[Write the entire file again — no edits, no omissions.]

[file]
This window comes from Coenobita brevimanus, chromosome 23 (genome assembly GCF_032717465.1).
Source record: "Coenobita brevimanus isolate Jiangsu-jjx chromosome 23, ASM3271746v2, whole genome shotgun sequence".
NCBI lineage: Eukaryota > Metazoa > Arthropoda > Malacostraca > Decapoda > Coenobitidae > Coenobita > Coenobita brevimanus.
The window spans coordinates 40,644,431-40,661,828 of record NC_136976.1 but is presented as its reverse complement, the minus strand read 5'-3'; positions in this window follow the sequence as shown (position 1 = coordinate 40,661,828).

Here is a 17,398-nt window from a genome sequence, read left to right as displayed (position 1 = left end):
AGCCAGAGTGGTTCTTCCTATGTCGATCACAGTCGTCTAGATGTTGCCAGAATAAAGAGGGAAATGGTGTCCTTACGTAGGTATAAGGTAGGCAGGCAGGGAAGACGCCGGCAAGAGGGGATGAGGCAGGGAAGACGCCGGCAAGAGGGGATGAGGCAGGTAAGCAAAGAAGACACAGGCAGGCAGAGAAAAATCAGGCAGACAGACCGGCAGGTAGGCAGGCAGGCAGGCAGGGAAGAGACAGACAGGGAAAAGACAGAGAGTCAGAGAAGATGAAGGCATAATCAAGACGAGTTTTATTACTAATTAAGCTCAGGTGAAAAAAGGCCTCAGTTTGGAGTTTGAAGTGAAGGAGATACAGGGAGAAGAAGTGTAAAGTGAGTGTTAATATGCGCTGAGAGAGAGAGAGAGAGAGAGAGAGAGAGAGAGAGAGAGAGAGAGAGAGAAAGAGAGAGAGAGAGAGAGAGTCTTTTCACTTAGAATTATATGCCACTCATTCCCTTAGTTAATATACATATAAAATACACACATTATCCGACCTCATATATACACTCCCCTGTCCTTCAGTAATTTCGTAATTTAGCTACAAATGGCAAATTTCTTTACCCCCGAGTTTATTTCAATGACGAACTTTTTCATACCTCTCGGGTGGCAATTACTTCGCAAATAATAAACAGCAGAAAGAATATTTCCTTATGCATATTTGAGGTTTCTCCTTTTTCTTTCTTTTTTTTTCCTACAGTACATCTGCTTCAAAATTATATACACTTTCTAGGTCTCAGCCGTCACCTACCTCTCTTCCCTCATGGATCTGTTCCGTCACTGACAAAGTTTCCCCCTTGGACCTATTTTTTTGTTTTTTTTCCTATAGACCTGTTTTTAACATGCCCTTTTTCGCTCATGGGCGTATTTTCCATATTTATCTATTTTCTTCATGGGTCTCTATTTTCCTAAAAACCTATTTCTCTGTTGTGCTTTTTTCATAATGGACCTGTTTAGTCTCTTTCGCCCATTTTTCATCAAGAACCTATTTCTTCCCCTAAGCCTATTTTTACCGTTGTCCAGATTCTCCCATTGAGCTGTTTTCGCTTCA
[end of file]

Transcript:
This window comes from Coenobita brevimanus, chromosome 23 (genome assembly GCF_032717465.1).
Source record: "Coenobita brevimanus isolate Jiangsu-jjx chromosome 23, ASM3271746v2, whole genome shotgun sequence".
NCBI lineage: Eukaryota > Metazoa > Arthropoda > Malacostraca > Decapoda > Coenobitidae > Coenobita > Coenobita brevimanus.
The window spans coordinates 40,644,431-40,661,828 of record NC_136976.1 but is presented as its reverse complement, the minus strand read 5'-3'; positions in this window follow the sequence as shown (position 1 = coordinate 40,661,828).

Here is a 17,398-nt window from a genome sequence, read left to right as displayed (position 1 = left end):
AGCCAGAGTGGTTCTTCCTATGTCGATCACAGTCGTCTAGATGTTGCCAGAATAAAGAGGGAAATGGTGTCCTTACGTAGGTATAAGGTAGGCAGGCAGGGAAGACGCCGGCAAGAGGGGATGAGGCAGGGAAGACGCCGGCAAGAGGGGATGAGGCAGGTAAGCAAAGAAGACACAGGCAGGCAGAGAAAAATCAGGCAGACAGACCGGCAGGTAGGCAGGCAGGCAGGCAGGGAAGAGACAGACAGGGAAAAGACAGAGAGTCAGAGAAGATGAAGGCATAATCAAGACGAGTTTTATTACTAATTAAGCTCAGGTGAAAAAAGGCCTCAGTTTGGAGTTTGAAGTGAAGGAGATACAGGGAGAAGAAGTGTAAAGTGAGTGTTAATATGCGCTGAGAGAGAGAGAGAGAGAGAGAGAGAGAGAGAGAGAGAGAGAGAGAGAGAAAGAGAGAGAGAGAGAGAGAGTCTTTTCACTTAGAATTATATGCCACTCATTCCCTTAGTTAATATACATATAAAATACACACATTATCCGACCTCATATATACACTCCCCTGTCCTTCAGTAATTTCGTAATTTAGCTACAAATGGCAAATTTCTTTACCCCCGAGTTTATTTCAATGACGAACTTTTTCATACCTCTCGGGTGGCAATTACTTCGCAAATAATAAACAGCAGAAAGAATATTTCCTTATGCATATTTGAGGTTTCTCCTTTTTCTTTCTTTTTTTTTCCTACAGTACATCTGCTTCAAAATTATATACACTTTCTAGGTCTCAGCCGTCACCTACCTCTCTTCCCTCATGGATCTGTTCCGTCACTGACAAAGTTTCCCCCTTGGACCTATTTTTTTGTTTTTTTTCCTATAGACCTGTTTTTAACATGCCCTTTTTCGCTCATGGGCGTATTTTCCATATTTATCTATTTTCTTCATGGGTCTCTATTTTCCTAAAAACCTATTTCTCTGTTGTGCTTTTTTCATAATGGACCTGTTTAGTCTCTTTCGCCCATTTTTCATCAAGAACCTATTTCTTCCCCTAAGCCTATTTTTACCGTTGTCCAGATTCTCCCATTGAGCTGTTTTCGCTTCA